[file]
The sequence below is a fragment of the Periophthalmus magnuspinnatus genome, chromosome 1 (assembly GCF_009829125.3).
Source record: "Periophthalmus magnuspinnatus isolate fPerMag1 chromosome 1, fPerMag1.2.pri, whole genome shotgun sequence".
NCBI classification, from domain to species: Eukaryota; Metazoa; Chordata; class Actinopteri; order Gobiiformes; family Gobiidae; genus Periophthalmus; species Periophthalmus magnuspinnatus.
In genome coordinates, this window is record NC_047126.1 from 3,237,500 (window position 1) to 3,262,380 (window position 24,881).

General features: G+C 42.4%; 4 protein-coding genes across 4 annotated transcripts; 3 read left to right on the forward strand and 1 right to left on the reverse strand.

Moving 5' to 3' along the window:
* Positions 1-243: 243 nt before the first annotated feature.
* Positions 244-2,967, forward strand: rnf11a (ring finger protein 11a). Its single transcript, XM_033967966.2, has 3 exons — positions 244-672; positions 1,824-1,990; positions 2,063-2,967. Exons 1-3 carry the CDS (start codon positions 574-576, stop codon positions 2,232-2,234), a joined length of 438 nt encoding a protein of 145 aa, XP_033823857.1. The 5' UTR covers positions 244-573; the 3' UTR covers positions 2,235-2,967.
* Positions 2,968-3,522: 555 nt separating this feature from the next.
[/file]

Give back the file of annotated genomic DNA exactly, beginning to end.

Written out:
The sequence below is a fragment of the Periophthalmus magnuspinnatus genome, chromosome 1 (assembly GCF_009829125.3).
Source record: "Periophthalmus magnuspinnatus isolate fPerMag1 chromosome 1, fPerMag1.2.pri, whole genome shotgun sequence".
NCBI classification, from domain to species: Eukaryota; Metazoa; Chordata; class Actinopteri; order Gobiiformes; family Gobiidae; genus Periophthalmus; species Periophthalmus magnuspinnatus.
In genome coordinates, this window is record NC_047126.1 from 3,237,500 (window position 1) to 3,262,380 (window position 24,881).

General features: G+C 42.4%; 4 protein-coding genes across 4 annotated transcripts; 3 read left to right on the forward strand and 1 right to left on the reverse strand.

Moving 5' to 3' along the window:
* Positions 1-243: 243 nt before the first annotated feature.
* Positions 244-2,967, forward strand: rnf11a (ring finger protein 11a). Its single transcript, XM_033967966.2, has 3 exons — positions 244-672; positions 1,824-1,990; positions 2,063-2,967. Exons 1-3 carry the CDS (start codon positions 574-576, stop codon positions 2,232-2,234), a joined length of 438 nt encoding a protein of 145 aa, XP_033823857.1. The 5' UTR covers positions 244-573; the 3' UTR covers positions 2,235-2,967.
* Positions 2,968-3,522: 555 nt separating this feature from the next.